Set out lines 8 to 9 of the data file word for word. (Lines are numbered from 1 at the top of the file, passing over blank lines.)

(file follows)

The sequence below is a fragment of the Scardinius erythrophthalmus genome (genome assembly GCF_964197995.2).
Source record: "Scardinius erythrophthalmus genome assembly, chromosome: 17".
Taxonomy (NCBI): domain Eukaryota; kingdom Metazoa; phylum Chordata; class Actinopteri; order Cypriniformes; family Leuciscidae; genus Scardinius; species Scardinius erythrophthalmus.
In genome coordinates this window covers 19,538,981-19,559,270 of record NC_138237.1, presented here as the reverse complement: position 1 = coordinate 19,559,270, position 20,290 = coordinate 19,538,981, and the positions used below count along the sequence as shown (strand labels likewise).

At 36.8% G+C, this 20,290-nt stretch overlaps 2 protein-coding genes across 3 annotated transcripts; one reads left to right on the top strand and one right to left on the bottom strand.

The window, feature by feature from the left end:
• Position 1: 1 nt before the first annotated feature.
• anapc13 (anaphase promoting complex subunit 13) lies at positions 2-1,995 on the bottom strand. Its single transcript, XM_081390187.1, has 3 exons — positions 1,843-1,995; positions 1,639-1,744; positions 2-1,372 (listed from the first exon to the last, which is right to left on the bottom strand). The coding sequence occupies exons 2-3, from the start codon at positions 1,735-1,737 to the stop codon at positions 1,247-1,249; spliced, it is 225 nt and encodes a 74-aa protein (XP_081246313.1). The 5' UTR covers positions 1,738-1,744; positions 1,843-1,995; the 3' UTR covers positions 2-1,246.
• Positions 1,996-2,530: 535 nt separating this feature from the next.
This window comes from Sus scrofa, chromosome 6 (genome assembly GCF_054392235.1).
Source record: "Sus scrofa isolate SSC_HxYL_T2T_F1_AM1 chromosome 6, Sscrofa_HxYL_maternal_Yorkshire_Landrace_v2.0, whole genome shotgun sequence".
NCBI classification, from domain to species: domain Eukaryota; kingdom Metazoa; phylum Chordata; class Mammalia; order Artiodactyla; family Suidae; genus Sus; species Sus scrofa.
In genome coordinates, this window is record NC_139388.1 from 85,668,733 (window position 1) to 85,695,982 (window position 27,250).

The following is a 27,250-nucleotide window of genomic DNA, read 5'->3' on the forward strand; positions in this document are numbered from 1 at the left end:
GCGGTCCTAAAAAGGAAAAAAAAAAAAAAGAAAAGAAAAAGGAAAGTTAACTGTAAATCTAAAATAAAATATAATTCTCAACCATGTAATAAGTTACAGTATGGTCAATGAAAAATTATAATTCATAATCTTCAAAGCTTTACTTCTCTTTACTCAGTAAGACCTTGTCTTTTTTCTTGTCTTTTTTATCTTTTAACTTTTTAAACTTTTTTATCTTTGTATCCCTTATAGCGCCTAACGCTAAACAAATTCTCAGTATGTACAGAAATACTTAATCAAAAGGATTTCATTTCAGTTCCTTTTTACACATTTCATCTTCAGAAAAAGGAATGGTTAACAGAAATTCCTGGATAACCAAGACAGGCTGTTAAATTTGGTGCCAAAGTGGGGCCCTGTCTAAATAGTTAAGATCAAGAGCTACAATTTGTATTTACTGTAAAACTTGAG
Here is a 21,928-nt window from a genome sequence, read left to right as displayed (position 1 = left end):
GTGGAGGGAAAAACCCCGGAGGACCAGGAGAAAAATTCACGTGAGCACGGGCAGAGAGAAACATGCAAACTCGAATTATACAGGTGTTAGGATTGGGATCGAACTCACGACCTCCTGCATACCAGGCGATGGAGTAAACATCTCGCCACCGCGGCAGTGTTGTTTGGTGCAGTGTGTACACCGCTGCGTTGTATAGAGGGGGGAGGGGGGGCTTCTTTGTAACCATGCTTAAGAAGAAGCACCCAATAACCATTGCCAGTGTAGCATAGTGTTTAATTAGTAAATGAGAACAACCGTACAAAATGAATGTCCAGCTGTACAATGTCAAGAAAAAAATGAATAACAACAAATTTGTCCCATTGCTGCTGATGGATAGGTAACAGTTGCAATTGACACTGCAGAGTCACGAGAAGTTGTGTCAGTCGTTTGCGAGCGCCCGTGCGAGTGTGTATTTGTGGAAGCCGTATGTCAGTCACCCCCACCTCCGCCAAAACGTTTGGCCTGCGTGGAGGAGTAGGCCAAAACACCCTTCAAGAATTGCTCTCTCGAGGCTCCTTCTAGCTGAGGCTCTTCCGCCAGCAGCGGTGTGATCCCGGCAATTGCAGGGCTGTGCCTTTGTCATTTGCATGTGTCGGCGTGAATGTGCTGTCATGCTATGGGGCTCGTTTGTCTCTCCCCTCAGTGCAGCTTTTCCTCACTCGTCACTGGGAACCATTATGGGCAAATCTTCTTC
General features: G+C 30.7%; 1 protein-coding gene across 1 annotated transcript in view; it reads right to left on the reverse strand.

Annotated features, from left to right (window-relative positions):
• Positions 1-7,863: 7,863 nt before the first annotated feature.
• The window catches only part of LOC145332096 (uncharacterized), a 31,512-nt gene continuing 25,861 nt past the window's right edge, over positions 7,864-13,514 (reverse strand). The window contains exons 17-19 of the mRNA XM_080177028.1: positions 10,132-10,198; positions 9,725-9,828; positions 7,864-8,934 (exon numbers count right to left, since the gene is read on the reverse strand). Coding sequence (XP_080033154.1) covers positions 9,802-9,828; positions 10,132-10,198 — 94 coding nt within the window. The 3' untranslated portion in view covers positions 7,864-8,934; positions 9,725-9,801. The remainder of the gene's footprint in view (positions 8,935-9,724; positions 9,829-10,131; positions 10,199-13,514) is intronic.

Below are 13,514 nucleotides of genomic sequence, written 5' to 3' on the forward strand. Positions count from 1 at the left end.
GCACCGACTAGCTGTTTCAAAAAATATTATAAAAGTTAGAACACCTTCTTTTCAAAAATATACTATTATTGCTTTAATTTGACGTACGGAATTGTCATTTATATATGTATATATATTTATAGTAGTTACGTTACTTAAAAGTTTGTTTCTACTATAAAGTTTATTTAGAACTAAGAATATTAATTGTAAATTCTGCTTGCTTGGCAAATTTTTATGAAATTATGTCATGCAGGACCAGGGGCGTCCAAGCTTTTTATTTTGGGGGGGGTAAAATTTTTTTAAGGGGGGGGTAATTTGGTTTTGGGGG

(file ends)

• anapc13 (anaphase promoting complex subunit 13) lies at positions 2-1,995 on the bottom strand. Its single transcript, XM_081390187.1, has 3 exons — positions 1,843-1,995; positions 1,639-1,744; positions 2-1,372 (listed from the first exon to the last, which is right to left on the bottom strand). The coding sequence occupies exons 2-3, from the start codon at positions 1,735-1,737 to the stop codon at positions 1,247-1,249; spliced, it is 225 nt and encodes a 74-aa protein (XP_081246313.1). The 5' UTR covers positions 1,738-1,744; positions 1,843-1,995; the 3' UTR covers positions 2-1,246.
• Positions 1,996-2,530: 535 nt separating this feature from the next.